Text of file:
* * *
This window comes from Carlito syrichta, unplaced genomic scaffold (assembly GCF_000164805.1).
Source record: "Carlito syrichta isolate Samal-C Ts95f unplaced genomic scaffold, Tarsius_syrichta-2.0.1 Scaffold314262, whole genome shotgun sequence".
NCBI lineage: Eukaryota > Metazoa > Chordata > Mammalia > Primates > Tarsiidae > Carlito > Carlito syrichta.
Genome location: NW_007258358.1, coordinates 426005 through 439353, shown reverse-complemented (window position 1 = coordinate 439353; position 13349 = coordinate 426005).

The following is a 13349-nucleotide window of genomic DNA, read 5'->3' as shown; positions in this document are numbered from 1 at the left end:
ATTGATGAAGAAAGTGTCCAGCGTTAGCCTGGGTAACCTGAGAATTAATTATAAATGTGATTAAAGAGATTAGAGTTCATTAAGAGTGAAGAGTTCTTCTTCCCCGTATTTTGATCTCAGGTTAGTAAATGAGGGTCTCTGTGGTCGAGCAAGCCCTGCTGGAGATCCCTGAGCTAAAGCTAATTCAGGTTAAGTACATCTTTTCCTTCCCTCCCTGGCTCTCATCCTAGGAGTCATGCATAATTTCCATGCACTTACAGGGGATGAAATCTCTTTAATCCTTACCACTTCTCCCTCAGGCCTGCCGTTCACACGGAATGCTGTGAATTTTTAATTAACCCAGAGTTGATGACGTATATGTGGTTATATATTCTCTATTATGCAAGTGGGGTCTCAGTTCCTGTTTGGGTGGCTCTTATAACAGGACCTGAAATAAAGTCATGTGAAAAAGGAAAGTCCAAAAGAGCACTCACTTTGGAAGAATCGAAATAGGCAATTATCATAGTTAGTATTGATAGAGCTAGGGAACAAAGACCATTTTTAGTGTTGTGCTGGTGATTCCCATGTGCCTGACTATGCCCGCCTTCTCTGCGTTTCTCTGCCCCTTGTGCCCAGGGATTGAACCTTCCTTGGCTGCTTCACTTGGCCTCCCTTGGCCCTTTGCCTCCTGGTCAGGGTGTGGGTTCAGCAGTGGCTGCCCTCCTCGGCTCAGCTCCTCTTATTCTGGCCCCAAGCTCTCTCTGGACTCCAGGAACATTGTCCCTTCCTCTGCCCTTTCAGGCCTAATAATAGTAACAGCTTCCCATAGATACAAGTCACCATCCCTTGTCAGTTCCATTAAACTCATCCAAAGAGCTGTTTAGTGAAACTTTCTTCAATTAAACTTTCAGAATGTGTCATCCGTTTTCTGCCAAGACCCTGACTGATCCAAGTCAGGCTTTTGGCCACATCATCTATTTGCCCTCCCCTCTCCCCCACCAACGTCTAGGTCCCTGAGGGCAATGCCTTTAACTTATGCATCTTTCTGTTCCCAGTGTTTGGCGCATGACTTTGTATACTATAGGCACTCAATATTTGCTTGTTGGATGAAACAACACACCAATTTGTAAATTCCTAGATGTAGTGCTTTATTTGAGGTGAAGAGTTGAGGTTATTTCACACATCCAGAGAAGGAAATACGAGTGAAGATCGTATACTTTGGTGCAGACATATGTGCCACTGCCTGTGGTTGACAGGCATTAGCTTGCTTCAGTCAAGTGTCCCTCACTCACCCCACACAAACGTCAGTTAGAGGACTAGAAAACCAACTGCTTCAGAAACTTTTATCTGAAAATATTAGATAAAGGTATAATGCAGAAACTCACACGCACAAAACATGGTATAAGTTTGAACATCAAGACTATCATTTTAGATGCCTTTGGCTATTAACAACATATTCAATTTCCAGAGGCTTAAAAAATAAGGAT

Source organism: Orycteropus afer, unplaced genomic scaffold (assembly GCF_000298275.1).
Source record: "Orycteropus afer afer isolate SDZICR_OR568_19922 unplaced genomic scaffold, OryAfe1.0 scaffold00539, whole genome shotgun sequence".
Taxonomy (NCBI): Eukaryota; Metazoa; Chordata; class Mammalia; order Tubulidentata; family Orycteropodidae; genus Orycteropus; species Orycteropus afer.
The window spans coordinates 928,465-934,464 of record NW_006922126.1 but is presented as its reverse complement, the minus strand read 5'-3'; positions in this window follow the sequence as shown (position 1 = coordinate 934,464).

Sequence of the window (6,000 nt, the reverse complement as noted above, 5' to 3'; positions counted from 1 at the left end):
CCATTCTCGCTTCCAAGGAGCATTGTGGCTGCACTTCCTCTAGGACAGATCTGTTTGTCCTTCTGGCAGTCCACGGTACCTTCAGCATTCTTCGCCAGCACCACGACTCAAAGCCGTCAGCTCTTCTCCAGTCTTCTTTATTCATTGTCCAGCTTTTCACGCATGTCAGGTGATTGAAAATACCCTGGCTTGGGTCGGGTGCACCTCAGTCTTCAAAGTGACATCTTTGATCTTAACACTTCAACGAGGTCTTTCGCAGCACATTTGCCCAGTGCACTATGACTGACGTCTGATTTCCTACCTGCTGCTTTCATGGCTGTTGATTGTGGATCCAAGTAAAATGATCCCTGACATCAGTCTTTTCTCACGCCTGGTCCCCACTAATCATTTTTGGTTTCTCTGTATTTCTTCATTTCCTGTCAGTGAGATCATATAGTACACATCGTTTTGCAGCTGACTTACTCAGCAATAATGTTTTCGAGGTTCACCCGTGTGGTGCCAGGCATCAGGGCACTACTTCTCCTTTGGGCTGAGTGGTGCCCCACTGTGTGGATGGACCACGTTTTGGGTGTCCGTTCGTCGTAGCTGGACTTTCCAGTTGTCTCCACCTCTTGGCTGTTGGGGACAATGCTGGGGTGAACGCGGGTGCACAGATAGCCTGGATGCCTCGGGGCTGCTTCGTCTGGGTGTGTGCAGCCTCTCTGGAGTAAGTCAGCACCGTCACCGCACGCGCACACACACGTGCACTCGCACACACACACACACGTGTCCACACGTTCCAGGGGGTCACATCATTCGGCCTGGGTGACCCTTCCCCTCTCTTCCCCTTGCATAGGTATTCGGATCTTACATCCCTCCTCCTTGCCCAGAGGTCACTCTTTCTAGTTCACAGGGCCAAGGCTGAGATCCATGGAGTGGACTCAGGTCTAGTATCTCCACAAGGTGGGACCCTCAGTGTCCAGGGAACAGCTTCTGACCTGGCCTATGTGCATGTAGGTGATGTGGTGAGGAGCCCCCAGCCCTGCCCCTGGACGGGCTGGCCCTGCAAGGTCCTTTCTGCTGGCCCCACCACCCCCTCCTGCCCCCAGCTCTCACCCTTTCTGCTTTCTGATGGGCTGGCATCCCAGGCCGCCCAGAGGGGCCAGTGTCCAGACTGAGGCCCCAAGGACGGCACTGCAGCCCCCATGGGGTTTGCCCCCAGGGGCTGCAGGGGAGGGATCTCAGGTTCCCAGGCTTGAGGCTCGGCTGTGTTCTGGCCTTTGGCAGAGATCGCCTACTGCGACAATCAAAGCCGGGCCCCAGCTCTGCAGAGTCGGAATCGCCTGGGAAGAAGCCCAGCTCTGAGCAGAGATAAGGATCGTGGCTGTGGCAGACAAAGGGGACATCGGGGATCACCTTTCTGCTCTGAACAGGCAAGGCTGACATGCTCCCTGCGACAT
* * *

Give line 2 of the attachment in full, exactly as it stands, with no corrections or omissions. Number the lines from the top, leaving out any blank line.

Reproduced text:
Source record: "Carlito syrichta isolate Samal-C Ts95f unplaced genomic scaffold, Tarsius_syrichta-2.0.1 Scaffold314262, whole genome shotgun sequence".